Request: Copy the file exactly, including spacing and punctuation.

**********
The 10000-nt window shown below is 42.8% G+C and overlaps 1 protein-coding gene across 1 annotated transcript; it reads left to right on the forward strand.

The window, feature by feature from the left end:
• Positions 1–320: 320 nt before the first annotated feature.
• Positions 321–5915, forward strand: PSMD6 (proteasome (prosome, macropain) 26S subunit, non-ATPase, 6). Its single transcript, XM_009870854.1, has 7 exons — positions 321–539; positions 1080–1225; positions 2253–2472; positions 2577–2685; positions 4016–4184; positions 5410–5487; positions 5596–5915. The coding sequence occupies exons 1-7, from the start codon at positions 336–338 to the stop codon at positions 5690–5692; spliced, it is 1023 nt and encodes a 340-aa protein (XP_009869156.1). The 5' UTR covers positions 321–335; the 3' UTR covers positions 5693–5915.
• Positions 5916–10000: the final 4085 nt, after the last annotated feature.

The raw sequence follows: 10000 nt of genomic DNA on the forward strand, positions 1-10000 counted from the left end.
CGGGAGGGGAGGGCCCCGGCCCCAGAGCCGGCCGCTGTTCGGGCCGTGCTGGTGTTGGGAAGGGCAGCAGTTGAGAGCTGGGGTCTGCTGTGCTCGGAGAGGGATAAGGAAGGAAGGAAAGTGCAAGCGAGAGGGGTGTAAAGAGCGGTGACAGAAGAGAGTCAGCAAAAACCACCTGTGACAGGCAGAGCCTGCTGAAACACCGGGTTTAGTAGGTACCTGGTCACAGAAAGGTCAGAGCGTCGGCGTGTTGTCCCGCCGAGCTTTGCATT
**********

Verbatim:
The 10000-nt window shown below is 42.8% G+C and overlaps 1 protein-coding gene across 1 annotated transcript; it reads left to right on the forward strand.

The window, feature by feature from the left end:
• Positions 1–320: 320 nt before the first annotated feature.
• Positions 321–5915, forward strand: PSMD6 (proteasome (prosome, macropain) 26S subunit, non-ATPase, 6). Its single transcript, XM_009870854.1, has 7 exons — positions 321–539; positions 1080–1225; positions 2253–2472; positions 2577–2685; positions 4016–4184; positions 5410–5487; positions 5596–5915. The coding sequence occupies exons 1-7, from the start codon at positions 336–338 to the stop codon at positions 5690–5692; spliced, it is 1023 nt and encodes a 340-aa protein (XP_009869156.1). The 5' UTR covers positions 321–335; the 3' UTR covers positions 5693–5915.
• Positions 5916–10000: the final 4085 nt, after the last annotated feature.

The raw sequence follows: 10000 nt of genomic DNA on the forward strand, positions 1-10000 counted from the left end.
CGGGAGGGGAGGGCCCCGGCCCCAGAGCCGGCCGCTGTTCGGGCCGTGCTGGTGTTGGGAAGGGCAGCAGTTGAGAGCTGGGGTCTGCTGTGCTCGGAGAGGGATAAGGAAGGAAGGAAAGTGCAAGCGAGAGGGGTGTAAAGAGCGGTGACAGAAGAGAGTCAGCAAAAACCACCTGTGACAGGCAGAGCCTGCTGAAACACCGGGTTTAGTAGGTACCTGGTCACAGAAAGGTCAGAGCGTCGGCGTGTTGTCCCGCCGAGCTTTGCATT